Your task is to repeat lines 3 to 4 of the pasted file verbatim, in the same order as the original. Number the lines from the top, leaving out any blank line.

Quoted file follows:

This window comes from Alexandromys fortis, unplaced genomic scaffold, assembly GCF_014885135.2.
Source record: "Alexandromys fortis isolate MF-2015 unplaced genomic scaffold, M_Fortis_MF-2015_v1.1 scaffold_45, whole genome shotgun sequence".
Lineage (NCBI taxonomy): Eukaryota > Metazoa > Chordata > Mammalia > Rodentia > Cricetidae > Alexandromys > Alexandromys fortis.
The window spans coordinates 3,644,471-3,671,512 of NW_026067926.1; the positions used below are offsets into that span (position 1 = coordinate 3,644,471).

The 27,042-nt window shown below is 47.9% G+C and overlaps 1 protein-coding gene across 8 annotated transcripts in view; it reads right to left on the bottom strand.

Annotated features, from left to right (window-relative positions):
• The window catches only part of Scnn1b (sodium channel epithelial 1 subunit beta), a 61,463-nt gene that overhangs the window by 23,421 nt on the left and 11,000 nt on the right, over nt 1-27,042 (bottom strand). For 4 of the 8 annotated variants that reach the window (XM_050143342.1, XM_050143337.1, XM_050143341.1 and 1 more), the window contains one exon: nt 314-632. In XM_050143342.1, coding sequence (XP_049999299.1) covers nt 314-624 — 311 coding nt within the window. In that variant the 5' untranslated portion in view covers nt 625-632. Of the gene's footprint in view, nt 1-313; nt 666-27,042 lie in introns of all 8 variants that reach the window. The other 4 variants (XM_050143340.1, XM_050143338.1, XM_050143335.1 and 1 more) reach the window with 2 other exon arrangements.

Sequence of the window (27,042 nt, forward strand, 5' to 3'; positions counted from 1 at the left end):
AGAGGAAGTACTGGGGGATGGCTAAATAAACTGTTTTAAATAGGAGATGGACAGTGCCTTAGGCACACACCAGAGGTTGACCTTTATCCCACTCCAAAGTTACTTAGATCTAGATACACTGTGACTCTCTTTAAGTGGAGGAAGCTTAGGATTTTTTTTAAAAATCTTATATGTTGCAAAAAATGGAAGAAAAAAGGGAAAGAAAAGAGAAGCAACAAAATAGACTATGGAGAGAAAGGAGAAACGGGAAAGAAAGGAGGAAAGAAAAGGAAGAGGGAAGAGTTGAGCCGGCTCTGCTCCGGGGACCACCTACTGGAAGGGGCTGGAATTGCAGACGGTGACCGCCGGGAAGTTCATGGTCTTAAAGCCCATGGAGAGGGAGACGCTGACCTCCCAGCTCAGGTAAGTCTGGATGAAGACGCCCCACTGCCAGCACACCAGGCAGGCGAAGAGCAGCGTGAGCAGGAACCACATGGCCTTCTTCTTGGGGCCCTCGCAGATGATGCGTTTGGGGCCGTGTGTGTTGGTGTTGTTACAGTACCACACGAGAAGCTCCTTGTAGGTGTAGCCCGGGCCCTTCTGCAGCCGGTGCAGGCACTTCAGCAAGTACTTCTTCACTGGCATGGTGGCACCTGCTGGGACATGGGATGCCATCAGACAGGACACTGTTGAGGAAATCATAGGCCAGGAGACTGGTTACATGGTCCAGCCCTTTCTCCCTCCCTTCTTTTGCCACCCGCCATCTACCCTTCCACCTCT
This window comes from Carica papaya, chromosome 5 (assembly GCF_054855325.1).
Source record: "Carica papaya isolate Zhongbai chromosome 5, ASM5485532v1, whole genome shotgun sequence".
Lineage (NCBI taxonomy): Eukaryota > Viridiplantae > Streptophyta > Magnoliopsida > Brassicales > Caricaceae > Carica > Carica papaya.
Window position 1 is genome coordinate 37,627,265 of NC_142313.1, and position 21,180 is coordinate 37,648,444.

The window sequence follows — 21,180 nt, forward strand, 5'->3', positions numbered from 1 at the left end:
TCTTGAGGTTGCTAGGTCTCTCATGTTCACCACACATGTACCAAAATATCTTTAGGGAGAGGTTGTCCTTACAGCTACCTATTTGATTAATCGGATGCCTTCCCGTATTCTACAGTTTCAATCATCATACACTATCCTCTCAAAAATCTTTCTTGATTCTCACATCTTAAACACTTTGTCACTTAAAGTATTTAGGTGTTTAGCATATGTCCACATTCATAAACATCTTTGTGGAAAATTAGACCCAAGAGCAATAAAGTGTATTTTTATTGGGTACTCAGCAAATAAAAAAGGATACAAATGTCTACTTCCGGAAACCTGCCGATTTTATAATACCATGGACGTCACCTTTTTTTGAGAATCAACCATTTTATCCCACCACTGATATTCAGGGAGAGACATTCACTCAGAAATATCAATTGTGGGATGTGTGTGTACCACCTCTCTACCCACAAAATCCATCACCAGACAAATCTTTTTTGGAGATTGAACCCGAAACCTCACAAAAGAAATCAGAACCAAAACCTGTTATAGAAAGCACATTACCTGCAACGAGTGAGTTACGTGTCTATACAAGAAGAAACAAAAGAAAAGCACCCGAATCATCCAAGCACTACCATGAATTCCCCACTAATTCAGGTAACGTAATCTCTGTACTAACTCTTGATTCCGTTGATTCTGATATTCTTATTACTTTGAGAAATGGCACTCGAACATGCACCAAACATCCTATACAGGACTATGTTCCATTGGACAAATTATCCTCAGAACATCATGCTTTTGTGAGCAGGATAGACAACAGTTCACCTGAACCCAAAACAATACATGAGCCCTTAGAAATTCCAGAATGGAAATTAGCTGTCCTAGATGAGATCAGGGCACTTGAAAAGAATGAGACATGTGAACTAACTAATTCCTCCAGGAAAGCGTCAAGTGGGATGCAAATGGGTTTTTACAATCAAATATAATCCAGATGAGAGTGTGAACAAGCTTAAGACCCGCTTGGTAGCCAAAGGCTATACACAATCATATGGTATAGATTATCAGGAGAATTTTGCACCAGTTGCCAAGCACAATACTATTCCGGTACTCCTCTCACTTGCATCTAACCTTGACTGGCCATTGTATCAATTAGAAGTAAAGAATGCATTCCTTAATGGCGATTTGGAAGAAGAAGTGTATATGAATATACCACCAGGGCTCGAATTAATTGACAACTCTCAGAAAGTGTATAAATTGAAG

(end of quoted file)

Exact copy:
Lineage (NCBI taxonomy): Eukaryota > Metazoa > Chordata > Mammalia > Rodentia > Cricetidae > Alexandromys > Alexandromys fortis.
The window spans coordinates 3,644,471-3,671,512 of NW_026067926.1; the positions used below are offsets into that span (position 1 = coordinate 3,644,471).